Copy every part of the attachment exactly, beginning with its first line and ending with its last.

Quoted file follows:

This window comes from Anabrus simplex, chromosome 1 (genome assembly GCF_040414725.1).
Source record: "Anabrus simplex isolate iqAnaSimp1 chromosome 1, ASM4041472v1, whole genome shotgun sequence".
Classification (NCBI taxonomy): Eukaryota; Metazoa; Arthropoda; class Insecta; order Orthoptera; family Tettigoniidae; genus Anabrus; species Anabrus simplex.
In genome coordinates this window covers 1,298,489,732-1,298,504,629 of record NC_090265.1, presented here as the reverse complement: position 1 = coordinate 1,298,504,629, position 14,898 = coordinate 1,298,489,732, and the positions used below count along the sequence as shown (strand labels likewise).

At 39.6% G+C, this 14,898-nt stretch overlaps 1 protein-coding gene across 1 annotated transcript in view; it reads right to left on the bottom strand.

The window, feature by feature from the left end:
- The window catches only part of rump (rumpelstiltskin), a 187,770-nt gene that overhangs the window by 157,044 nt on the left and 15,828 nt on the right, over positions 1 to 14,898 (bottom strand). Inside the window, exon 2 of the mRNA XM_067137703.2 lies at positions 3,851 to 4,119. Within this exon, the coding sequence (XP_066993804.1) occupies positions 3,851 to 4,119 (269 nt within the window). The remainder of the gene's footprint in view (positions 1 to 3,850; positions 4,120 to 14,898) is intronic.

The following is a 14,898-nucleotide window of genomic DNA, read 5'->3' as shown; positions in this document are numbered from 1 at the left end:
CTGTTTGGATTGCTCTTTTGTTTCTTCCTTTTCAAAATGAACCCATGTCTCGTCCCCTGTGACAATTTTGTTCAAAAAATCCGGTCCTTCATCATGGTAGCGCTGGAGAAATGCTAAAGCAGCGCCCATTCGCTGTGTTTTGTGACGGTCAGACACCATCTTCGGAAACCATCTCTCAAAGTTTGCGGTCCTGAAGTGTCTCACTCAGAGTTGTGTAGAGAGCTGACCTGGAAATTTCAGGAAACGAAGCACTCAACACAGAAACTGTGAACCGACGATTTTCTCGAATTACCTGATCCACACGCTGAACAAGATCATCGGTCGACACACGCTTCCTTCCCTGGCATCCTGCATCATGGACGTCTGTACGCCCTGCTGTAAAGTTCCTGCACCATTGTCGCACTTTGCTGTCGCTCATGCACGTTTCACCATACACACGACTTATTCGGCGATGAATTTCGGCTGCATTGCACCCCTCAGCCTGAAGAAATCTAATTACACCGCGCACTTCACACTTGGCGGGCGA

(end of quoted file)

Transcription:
This window comes from Anabrus simplex, chromosome 1 (genome assembly GCF_040414725.1).
Source record: "Anabrus simplex isolate iqAnaSimp1 chromosome 1, ASM4041472v1, whole genome shotgun sequence".
Classification (NCBI taxonomy): Eukaryota; Metazoa; Arthropoda; class Insecta; order Orthoptera; family Tettigoniidae; genus Anabrus; species Anabrus simplex.
In genome coordinates this window covers 1,298,489,732-1,298,504,629 of record NC_090265.1, presented here as the reverse complement: position 1 = coordinate 1,298,504,629, position 14,898 = coordinate 1,298,489,732, and the positions used below count along the sequence as shown (strand labels likewise).

At 39.6% G+C, this 14,898-nt stretch overlaps 1 protein-coding gene across 1 annotated transcript in view; it reads right to left on the bottom strand.

The window, feature by feature from the left end:
- The window catches only part of rump (rumpelstiltskin), a 187,770-nt gene that overhangs the window by 157,044 nt on the left and 15,828 nt on the right, over positions 1 to 14,898 (bottom strand). Inside the window, exon 2 of the mRNA XM_067137703.2 lies at positions 3,851 to 4,119. Within this exon, the coding sequence (XP_066993804.1) occupies positions 3,851 to 4,119 (269 nt within the window). The remainder of the gene's footprint in view (positions 1 to 3,850; positions 4,120 to 14,898) is intronic.

The following is a 14,898-nucleotide window of genomic DNA, read 5'->3' as shown; positions in this document are numbered from 1 at the left end:
CTGTTTGGATTGCTCTTTTGTTTCTTCCTTTTCAAAATGAACCCATGTCTCGTCCCCTGTGACAATTTTGTTCAAAAAATCCGGTCCTTCATCATGGTAGCGCTGGAGAAATGCTAAAGCAGCGCCCATTCGCTGTGTTTTGTGACGGTCAGACACCATCTTCGGAAACCATCTCTCAAAGTTTGCGGTCCTGAAGTGTCTCACTCAGAGTTGTGTAGAGAGCTGACCTGGAAATTTCAGGAAACGAAGCACTCAACACAGAAACTGTGAACCGACGATTTTCTCGAATTACCTGATCCACACGCTGAACAAGATCATCGGTCGACACACGCTTCCTTCCCTGGCATCCTGCATCATGGACGTCTGTACGCCCTGCTGTAAAGTTCCTGCACCATTGTCGCACTTTGCTGTCGCTCATGCACGTTTCACCATACACACGACTTATTCGGCGATGAATTTCGGCTGCATTGCACCCCTCAGCCTGAAGAAATCTAATTACACCGCGCACTTCACACTTGGCGGGCGA